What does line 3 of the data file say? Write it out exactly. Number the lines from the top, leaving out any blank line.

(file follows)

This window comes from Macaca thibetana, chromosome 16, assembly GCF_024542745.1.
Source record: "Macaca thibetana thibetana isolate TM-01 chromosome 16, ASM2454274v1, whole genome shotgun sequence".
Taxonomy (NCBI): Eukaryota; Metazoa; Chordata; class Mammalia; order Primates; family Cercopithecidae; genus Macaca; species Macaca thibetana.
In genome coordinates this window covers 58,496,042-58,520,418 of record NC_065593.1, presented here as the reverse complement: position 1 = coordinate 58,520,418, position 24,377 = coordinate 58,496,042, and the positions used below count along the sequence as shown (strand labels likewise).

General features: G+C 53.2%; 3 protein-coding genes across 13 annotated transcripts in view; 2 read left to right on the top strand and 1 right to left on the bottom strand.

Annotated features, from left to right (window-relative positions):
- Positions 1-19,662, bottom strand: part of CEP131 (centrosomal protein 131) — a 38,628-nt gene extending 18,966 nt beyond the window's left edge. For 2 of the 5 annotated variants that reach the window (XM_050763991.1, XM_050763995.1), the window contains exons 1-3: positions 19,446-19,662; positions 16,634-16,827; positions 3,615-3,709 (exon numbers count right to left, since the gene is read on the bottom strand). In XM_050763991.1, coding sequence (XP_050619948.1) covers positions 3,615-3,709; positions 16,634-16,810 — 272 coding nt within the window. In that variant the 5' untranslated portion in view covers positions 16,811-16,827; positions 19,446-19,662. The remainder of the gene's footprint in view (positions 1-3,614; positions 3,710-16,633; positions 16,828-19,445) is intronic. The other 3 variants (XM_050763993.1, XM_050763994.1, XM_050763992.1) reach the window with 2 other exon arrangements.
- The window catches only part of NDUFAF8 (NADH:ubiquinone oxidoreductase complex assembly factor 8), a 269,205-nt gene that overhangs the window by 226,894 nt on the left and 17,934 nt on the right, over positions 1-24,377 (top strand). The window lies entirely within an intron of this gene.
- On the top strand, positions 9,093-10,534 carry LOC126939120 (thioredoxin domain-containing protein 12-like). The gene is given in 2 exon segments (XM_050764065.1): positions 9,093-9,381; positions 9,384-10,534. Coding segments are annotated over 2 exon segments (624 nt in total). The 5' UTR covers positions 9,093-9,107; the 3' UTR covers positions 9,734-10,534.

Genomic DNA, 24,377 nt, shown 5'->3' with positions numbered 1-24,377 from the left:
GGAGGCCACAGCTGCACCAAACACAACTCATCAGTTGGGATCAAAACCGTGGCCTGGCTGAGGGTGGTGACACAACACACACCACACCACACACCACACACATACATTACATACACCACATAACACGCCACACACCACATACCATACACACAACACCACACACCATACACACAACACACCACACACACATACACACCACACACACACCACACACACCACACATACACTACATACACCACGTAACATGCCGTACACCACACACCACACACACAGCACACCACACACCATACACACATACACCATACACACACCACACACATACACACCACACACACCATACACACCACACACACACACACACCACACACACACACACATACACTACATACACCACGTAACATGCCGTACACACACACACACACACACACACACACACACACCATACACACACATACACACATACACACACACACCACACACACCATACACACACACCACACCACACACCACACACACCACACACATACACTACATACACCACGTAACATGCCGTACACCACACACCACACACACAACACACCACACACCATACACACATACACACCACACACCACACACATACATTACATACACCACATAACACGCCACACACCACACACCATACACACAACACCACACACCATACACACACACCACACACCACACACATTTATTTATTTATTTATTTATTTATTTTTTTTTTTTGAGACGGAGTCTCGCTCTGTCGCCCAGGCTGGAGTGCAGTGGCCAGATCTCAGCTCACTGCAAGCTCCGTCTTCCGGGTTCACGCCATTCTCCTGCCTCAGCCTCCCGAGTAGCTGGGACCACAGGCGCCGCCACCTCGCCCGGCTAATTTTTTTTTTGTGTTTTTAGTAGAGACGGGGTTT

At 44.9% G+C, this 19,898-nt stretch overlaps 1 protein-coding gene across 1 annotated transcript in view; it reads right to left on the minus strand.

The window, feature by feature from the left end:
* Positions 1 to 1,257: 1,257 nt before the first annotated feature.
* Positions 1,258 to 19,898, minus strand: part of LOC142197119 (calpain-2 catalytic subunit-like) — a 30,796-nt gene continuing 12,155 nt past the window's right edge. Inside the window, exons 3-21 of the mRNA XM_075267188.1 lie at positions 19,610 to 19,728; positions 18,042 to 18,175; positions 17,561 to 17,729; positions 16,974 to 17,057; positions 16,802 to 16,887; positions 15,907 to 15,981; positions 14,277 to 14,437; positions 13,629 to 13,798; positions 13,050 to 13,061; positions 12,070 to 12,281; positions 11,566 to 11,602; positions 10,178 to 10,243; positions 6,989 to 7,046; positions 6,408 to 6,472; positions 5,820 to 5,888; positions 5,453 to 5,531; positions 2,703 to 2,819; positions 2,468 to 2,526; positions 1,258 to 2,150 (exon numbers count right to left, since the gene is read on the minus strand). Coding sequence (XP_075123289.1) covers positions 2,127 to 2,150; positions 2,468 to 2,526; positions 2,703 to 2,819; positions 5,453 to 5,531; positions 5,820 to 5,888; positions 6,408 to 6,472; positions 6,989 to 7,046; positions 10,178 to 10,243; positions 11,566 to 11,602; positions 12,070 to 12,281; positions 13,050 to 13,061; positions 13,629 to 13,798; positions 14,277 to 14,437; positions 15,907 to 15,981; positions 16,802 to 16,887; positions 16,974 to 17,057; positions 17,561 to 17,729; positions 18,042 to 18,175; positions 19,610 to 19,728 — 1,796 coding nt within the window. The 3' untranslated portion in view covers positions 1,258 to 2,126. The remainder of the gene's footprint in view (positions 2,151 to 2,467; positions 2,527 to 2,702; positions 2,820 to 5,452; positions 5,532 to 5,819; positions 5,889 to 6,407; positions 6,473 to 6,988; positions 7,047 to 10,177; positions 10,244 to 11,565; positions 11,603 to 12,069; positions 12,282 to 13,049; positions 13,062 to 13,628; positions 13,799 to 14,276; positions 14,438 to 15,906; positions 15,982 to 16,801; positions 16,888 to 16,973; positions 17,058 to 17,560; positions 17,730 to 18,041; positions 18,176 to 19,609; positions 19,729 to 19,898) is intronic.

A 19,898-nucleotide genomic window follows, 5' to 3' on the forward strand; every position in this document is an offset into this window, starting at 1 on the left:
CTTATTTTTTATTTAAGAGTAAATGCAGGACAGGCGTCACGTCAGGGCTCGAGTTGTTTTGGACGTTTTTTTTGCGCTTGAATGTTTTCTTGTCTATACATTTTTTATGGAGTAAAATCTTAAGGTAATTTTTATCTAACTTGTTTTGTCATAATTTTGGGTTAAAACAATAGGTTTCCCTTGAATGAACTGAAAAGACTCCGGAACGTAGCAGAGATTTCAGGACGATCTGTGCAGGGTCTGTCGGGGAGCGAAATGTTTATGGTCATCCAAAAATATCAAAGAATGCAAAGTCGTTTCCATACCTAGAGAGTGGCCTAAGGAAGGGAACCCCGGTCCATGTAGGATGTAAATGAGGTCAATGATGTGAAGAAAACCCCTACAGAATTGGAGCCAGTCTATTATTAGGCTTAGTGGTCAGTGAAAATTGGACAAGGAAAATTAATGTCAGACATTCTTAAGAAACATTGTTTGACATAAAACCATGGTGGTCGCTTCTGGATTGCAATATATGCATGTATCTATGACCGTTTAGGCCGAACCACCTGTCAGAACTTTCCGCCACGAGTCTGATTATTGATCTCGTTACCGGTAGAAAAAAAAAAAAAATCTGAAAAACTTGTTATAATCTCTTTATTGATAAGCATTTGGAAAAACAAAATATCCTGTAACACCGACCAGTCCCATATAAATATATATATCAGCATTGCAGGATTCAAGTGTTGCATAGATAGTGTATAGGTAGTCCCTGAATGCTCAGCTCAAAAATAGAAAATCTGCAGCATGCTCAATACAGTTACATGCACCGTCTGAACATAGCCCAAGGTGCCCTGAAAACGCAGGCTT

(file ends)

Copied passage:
Taxonomy (NCBI): Eukaryota; Metazoa; Chordata; class Mammalia; order Primates; family Cercopithecidae; genus Macaca; species Macaca thibetana.